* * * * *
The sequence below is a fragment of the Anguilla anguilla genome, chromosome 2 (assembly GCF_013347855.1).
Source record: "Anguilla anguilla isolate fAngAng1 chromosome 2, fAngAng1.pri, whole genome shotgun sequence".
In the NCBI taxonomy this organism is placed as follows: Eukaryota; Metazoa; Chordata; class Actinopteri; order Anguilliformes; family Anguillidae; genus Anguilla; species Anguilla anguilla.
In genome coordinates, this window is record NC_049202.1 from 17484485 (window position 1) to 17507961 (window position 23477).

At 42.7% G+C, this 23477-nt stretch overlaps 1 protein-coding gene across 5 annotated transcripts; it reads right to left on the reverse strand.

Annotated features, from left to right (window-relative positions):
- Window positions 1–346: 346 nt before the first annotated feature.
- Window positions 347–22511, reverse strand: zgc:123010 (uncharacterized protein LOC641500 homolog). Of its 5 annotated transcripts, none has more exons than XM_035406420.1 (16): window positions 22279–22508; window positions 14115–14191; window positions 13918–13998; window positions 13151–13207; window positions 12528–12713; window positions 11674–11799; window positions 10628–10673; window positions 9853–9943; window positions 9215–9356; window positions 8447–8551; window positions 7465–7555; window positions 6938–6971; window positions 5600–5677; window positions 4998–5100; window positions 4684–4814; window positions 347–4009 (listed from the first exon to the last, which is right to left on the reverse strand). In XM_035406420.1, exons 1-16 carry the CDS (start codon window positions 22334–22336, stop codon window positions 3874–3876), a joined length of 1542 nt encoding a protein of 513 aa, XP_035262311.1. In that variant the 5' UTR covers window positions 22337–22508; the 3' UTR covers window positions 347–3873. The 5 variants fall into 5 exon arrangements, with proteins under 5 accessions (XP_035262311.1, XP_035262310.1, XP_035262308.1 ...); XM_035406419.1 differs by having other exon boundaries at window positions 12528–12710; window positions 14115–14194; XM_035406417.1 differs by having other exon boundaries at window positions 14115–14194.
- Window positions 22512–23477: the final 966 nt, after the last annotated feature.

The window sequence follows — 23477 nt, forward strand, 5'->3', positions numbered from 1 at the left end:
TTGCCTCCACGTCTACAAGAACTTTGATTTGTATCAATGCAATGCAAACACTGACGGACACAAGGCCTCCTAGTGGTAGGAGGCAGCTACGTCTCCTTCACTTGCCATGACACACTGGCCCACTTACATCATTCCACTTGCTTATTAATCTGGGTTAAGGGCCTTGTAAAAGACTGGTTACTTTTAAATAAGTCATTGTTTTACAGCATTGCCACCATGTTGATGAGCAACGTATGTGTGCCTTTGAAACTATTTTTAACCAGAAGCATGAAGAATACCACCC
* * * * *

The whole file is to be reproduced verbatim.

The sequence below is a fragment of the Anguilla anguilla genome, chromosome 2 (assembly GCF_013347855.1).
Source record: "Anguilla anguilla isolate fAngAng1 chromosome 2, fAngAng1.pri, whole genome shotgun sequence".
In the NCBI taxonomy this organism is placed as follows: Eukaryota; Metazoa; Chordata; class Actinopteri; order Anguilliformes; family Anguillidae; genus Anguilla; species Anguilla anguilla.
In genome coordinates, this window is record NC_049202.1 from 17484485 (window position 1) to 17507961 (window position 23477).

At 42.7% G+C, this 23477-nt stretch overlaps 1 protein-coding gene across 5 annotated transcripts; it reads right to left on the reverse strand.

Annotated features, from left to right (window-relative positions):
- Window positions 1–346: 346 nt before the first annotated feature.
- Window positions 347–22511, reverse strand: zgc:123010 (uncharacterized protein LOC641500 homolog). Of its 5 annotated transcripts, none has more exons than XM_035406420.1 (16): window positions 22279–22508; window positions 14115–14191; window positions 13918–13998; window positions 13151–13207; window positions 12528–12713; window positions 11674–11799; window positions 10628–10673; window positions 9853–9943; window positions 9215–9356; window positions 8447–8551; window positions 7465–7555; window positions 6938–6971; window positions 5600–5677; window positions 4998–5100; window positions 4684–4814; window positions 347–4009 (listed from the first exon to the last, which is right to left on the reverse strand). In XM_035406420.1, exons 1-16 carry the CDS (start codon window positions 22334–22336, stop codon window positions 3874–3876), a joined length of 1542 nt encoding a protein of 513 aa, XP_035262311.1. In that variant the 5' UTR covers window positions 22337–22508; the 3' UTR covers window positions 347–3873. The 5 variants fall into 5 exon arrangements, with proteins under 5 accessions (XP_035262311.1, XP_035262310.1, XP_035262308.1 ...); XM_035406419.1 differs by having other exon boundaries at window positions 12528–12710; window positions 14115–14194; XM_035406417.1 differs by having other exon boundaries at window positions 14115–14194.
- Window positions 22512–23477: the final 966 nt, after the last annotated feature.

The window sequence follows — 23477 nt, forward strand, 5'->3', positions numbered from 1 at the left end:
TTGCCTCCACGTCTACAAGAACTTTGATTTGTATCAATGCAATGCAAACACTGACGGACACAAGGCCTCCTAGTGGTAGGAGGCAGCTACGTCTCCTTCACTTGCCATGACACACTGGCCCACTTACATCATTCCACTTGCTTATTAATCTGGGTTAAGGGCCTTGTAAAAGACTGGTTACTTTTAAATAAGTCATTGTTTTACAGCATTGCCACCATGTTGATGAGCAACGTATGTGTGCCTTTGAAACTATTTTTAACCAGAAGCATGAAGAATACCACCC